New JNTO Vice President talks about what it should do now for restart of inbound travel promotions

Akiko Yoshida took office as Executive Senior Vice President at Japan National Tourism Organization (JNTO) in June this year when international visitors to Japan have been almost zero amid the pandemic. This is the third  JNTO post for her, following the two times in New York including experience of 9.11.

Inbound travelers will be back for sure

“After 9.11, many American travelers stopped boarding planes, and airports were controlled much more strictly than before. The new normal, however, was accepted quickly, and air travel demand gradually recovered,” she said. “The pandemic is the same as the 9.11. New normal with COVID-19 will be accepted, and I believe that inbound travel demand to Japan will be back to the pre-COVID-19 level.”

While Yoshida showed her confidence, she recognized that it takes a longer time to recover the demand because the pandemic is a challenging issue over the world, unlike 9.11. “There are various recovery scenarios, depending on vaccine development or  re-spread of the virus,” she said.

Amid the current uncertain situation, what JNTO can do now are limited, such as information delivery on SNS or from its overseas offices. “Our restart of full-scale promotional activities will depend on entry restrictions of Japan,” Yoshida said. “What we must do is to avoid re-spread of the virus in Japan after reopening the boarder. It is essential for us to inform foreign visitors of what they have to keep in traveling in Japan, which is also important as commitment to Japanese residents.”

JNTO is doing what it can do now

International visitors to Japan were 32 million in 2019, which accounted for about 20% of the entire travel market in Japan in terms of stay nights. The market, however, has completely been closed, and at the same time the outbound travel demand has been stopped. 

“If many of 20 million Japanese overseas travelers shift to domestic travel, the entire travel market can be maintained to some extent. The biggest problem right now is dull recovery of domestic travel demand rather than zero inbound travelers. I expect that the government’s Go To Travel campaign and local governments’ initiatives are boosting the domestic travel demand.”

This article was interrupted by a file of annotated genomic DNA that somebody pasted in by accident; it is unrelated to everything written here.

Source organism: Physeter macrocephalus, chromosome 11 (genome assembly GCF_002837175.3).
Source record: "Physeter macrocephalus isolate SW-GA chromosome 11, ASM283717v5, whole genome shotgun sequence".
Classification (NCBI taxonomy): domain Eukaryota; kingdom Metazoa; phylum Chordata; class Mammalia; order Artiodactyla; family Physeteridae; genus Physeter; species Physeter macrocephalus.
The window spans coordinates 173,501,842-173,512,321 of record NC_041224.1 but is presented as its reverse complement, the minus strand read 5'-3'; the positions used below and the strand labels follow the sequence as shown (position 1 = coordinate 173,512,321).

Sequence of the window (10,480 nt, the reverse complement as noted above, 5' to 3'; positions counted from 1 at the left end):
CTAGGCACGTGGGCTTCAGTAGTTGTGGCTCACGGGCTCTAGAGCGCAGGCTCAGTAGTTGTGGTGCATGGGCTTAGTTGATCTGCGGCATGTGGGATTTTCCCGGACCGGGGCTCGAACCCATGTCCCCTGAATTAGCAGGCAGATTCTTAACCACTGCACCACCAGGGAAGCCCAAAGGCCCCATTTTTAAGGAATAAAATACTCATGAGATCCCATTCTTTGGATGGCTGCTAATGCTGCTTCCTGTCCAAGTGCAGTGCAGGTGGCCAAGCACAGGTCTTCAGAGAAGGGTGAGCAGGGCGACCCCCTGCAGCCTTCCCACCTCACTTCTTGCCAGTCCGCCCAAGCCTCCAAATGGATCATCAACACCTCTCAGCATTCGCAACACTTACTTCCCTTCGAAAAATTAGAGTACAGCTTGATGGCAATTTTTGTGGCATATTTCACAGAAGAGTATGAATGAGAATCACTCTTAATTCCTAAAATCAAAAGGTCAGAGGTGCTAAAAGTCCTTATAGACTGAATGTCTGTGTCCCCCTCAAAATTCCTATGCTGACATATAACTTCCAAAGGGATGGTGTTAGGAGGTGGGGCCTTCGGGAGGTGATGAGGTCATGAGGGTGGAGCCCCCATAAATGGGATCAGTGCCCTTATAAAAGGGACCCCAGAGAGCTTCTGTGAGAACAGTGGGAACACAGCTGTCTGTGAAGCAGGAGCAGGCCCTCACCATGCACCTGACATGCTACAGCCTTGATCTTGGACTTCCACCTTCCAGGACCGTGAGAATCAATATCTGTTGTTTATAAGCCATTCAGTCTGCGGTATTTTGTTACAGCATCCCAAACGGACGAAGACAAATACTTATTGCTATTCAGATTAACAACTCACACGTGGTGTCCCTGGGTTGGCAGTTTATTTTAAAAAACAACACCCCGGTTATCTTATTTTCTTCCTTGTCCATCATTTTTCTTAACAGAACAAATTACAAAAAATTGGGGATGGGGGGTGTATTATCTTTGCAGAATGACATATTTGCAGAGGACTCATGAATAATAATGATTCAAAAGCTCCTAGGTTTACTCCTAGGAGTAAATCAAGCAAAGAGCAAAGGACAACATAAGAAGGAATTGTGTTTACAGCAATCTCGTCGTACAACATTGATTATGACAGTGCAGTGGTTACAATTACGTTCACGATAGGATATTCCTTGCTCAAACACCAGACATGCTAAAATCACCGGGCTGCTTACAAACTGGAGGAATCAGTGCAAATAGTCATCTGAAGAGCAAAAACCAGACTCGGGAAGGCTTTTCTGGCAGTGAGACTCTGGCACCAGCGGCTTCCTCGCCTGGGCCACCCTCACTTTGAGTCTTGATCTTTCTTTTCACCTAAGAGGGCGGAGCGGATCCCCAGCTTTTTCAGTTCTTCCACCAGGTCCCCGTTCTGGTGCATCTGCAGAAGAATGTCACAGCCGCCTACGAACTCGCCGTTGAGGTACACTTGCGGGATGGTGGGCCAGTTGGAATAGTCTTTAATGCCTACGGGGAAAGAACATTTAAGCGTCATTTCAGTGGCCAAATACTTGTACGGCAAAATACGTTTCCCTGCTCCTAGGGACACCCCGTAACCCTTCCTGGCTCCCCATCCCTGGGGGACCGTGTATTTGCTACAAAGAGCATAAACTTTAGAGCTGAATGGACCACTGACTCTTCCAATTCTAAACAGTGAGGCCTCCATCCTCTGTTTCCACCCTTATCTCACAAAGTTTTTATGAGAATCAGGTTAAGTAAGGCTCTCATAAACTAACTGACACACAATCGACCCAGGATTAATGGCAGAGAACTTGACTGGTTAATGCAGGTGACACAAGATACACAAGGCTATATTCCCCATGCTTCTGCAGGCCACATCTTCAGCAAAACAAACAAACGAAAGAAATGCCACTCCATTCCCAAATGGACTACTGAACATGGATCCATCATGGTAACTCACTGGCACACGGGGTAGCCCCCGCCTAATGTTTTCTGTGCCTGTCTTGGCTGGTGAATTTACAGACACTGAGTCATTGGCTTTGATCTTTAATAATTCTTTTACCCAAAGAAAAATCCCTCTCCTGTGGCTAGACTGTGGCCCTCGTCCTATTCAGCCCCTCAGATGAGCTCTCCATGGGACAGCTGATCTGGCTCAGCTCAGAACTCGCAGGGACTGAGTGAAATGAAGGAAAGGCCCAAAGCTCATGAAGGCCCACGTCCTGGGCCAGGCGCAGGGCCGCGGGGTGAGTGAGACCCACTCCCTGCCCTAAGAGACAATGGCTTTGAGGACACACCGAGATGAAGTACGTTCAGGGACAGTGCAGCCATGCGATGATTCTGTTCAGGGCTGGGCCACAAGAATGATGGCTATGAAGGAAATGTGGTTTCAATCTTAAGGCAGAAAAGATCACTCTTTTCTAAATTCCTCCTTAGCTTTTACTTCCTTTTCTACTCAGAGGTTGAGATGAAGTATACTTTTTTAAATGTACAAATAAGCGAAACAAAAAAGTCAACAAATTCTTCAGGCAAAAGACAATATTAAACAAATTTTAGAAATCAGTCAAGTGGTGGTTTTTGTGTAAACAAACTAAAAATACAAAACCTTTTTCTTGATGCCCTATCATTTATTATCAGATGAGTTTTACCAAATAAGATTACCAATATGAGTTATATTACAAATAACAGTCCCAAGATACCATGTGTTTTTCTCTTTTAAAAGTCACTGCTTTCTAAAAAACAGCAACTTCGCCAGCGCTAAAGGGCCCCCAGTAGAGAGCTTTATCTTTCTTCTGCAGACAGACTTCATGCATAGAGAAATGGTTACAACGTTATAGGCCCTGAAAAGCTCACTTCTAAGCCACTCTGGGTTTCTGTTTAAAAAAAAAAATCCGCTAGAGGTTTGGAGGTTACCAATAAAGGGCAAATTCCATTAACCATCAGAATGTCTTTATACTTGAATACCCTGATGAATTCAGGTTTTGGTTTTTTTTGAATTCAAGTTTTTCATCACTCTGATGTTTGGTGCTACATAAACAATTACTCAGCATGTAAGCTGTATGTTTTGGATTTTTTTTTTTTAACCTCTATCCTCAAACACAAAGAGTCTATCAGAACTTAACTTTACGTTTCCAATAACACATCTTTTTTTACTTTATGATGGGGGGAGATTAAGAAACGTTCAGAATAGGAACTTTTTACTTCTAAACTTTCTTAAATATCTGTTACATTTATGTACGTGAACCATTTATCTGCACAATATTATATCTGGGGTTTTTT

Yoshida revealed that JNTO is seeking new actions as what  JNTO can do now, such as online connections between JNTO members and JNTO overseas offices to share promotion ideas for the future, delivery of tourism contents for foreigners in Japanese to Japanese stakeholders or combination of information delivery with sales of local products online to help local tourism economy.


For higher quality tourist contents

In addition to those ideas, JNTO is enhancing its consultation fir local communities.“The JNTO’s mission is ultimately to create jobs and revitalize local economy through inbound tourism,” Yoshida stressed. “One of the important themes for JNTO is help local communities create higher quality tourist contents, not price-driven products,  for restoration of inbound tourism in the future.”

One of what Yoshida points out as higher quality contents is an increase in international brand hotels. “Ryokan is getting poplar among international travelers, but it is likely to be in-destination experience for them, not suitable for long stay. To encourage travelers from U.S. or Europe particularly to stay longer in Japan, I think that more international brand hotels will be needed. The higher potentiality can be seen in local national parks, not in urban areas, for decentralization of tourists to local regions.” 

Tourism is an apparatus industry for a local community. It is what Yoshida defines as relevance between tourism and a local community. “I think that it is important for a local community to build sustainable eco-system, balancing inbound tourism and domestic tourism. Maintaining local original cultures and nature, a local community should circulate businesses to bring about jobs and revenue, and otherwise, sustainable tourism will not be made.” 

Also, Yoshida emphasized that the tourism industry of Japan must pay more serious attention to marketing to attract tourists and increase spending by them. 

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